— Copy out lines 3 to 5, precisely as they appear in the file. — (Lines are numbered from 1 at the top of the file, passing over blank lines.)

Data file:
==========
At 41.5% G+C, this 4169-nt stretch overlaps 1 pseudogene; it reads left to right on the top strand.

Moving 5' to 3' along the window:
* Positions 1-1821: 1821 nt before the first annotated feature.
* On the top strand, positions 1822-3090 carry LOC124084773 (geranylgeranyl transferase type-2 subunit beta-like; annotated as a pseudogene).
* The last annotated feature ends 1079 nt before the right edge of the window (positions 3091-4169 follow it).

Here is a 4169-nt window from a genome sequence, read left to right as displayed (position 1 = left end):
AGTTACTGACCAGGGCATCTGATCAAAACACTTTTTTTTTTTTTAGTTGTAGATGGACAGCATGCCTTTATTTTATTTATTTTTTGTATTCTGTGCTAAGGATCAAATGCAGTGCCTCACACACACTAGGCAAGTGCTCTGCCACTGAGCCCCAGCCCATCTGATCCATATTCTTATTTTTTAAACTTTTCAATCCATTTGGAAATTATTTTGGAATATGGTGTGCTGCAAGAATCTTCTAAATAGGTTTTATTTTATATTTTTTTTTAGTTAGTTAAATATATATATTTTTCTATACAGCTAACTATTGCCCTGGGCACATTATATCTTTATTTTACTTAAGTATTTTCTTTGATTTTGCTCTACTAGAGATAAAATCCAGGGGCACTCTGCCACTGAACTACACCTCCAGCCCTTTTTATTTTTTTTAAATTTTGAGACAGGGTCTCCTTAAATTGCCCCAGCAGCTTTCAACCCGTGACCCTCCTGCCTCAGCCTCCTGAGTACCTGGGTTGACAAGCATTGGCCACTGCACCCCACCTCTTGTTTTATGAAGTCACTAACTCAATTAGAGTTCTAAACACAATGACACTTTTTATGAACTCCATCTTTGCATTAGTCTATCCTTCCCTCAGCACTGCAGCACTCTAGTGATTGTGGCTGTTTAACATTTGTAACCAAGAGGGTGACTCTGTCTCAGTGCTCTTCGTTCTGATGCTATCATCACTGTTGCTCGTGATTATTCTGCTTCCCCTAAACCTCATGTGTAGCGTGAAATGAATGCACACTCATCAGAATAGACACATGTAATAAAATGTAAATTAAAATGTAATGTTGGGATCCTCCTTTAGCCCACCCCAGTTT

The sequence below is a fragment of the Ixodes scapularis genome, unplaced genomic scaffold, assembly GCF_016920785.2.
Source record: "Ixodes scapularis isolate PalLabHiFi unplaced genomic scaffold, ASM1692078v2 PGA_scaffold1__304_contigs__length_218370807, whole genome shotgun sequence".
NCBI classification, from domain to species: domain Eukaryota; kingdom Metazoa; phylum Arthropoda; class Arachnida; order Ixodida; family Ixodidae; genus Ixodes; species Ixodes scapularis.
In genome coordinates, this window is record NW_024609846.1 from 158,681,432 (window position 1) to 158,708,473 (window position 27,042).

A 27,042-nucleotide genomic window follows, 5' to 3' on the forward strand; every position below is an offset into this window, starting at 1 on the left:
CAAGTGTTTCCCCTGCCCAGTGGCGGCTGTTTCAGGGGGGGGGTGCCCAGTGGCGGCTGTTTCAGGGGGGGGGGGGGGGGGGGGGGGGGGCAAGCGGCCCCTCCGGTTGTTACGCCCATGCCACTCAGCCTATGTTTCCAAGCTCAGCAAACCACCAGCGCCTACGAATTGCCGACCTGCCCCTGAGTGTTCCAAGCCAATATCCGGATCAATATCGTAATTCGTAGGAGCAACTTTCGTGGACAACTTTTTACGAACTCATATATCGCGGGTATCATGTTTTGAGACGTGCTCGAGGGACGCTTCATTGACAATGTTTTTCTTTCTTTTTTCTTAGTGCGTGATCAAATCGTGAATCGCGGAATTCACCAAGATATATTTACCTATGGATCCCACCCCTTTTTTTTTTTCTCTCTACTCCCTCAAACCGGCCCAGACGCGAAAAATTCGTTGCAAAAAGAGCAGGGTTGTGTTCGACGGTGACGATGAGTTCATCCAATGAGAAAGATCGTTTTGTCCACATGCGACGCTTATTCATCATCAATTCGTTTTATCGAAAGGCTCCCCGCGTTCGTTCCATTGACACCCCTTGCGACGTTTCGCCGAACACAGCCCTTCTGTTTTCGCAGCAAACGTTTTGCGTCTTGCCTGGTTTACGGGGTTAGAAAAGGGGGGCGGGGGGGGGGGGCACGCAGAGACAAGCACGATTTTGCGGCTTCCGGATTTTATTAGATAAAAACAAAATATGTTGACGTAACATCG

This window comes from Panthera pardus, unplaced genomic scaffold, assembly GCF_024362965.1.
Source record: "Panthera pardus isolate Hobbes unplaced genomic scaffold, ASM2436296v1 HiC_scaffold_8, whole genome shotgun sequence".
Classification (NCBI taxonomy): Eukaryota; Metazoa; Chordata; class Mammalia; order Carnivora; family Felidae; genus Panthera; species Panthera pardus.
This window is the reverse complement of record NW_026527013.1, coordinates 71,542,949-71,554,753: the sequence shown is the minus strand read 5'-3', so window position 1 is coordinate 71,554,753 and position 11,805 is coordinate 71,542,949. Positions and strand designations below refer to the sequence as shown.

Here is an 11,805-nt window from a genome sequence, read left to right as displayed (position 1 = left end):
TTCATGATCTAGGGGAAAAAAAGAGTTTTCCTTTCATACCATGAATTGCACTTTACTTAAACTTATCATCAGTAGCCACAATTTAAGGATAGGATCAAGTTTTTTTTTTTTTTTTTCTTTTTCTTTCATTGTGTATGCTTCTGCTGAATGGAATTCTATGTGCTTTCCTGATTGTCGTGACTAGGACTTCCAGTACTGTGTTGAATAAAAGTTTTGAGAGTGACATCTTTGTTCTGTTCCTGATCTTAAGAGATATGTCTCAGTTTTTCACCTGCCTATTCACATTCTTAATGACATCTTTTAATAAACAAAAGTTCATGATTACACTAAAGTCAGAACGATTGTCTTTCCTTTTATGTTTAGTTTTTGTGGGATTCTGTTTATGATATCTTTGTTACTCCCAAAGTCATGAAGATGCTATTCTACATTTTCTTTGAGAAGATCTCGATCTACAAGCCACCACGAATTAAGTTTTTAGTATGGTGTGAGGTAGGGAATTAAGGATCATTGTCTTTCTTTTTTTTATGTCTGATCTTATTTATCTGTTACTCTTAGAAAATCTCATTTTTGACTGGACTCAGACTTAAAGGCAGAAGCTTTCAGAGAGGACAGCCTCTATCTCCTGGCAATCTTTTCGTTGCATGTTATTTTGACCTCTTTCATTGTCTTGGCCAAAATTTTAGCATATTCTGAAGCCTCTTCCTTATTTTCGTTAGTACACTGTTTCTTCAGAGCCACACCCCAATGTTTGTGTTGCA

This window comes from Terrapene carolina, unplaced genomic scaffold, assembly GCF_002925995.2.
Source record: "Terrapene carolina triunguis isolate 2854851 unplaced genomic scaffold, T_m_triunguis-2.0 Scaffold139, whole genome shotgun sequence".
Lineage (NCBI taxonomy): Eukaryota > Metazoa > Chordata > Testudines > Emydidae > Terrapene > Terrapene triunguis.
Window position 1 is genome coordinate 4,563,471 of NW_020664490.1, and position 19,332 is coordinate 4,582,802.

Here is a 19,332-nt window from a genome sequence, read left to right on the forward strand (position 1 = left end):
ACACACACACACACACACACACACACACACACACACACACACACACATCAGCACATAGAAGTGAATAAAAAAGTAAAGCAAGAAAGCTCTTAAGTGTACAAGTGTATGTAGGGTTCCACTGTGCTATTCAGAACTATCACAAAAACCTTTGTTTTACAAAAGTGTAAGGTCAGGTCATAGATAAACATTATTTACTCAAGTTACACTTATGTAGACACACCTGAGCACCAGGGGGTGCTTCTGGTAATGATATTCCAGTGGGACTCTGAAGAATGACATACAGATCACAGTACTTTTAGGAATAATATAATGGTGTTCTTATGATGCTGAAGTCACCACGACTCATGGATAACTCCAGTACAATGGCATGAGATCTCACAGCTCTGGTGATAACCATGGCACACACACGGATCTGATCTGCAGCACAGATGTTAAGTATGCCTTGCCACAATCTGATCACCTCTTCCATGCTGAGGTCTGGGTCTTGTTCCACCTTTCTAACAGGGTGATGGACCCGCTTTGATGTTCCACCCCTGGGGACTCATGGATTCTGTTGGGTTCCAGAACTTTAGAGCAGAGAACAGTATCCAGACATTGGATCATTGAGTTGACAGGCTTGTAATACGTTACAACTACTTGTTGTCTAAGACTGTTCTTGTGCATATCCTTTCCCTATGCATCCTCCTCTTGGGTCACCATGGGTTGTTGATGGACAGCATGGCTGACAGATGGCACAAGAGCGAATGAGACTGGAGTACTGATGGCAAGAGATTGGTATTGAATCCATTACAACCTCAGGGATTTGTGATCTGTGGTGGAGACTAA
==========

* Positions 1-1821: 1821 nt before the first annotated feature.
* On the top strand, positions 1822-3090 carry LOC124084773 (geranylgeranyl transferase type-2 subunit beta-like; annotated as a pseudogene).
* The last annotated feature ends 1079 nt before the right edge of the window (positions 3091-4169 follow it).